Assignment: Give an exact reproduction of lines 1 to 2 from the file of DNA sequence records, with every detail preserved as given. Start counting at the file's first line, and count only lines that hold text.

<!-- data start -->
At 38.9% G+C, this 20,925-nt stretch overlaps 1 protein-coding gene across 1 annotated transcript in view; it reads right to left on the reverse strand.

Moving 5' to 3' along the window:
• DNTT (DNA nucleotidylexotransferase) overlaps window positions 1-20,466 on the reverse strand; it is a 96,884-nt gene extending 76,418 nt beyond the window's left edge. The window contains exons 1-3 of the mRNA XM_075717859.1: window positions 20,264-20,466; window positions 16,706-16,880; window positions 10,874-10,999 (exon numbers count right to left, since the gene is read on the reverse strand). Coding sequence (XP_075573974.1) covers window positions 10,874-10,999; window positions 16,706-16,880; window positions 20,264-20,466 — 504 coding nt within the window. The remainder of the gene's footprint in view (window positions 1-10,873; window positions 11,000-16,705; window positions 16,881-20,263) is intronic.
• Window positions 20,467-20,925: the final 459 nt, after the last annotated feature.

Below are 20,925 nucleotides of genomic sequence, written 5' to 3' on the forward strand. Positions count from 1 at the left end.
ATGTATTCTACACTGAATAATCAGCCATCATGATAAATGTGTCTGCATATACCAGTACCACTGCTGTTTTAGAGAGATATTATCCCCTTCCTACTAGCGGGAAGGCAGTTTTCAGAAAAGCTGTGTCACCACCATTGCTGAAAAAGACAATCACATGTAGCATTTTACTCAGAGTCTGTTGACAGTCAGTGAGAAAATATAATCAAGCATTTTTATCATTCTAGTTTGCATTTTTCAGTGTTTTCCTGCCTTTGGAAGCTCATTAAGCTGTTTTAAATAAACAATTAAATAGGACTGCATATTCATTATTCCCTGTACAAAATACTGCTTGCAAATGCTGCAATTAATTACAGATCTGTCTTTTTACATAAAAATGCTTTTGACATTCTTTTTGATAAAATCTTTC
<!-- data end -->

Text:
At 38.9% G+C, this 20,925-nt stretch overlaps 1 protein-coding gene across 1 annotated transcript in view; it reads right to left on the reverse strand.

Moving 5' to 3' along the window: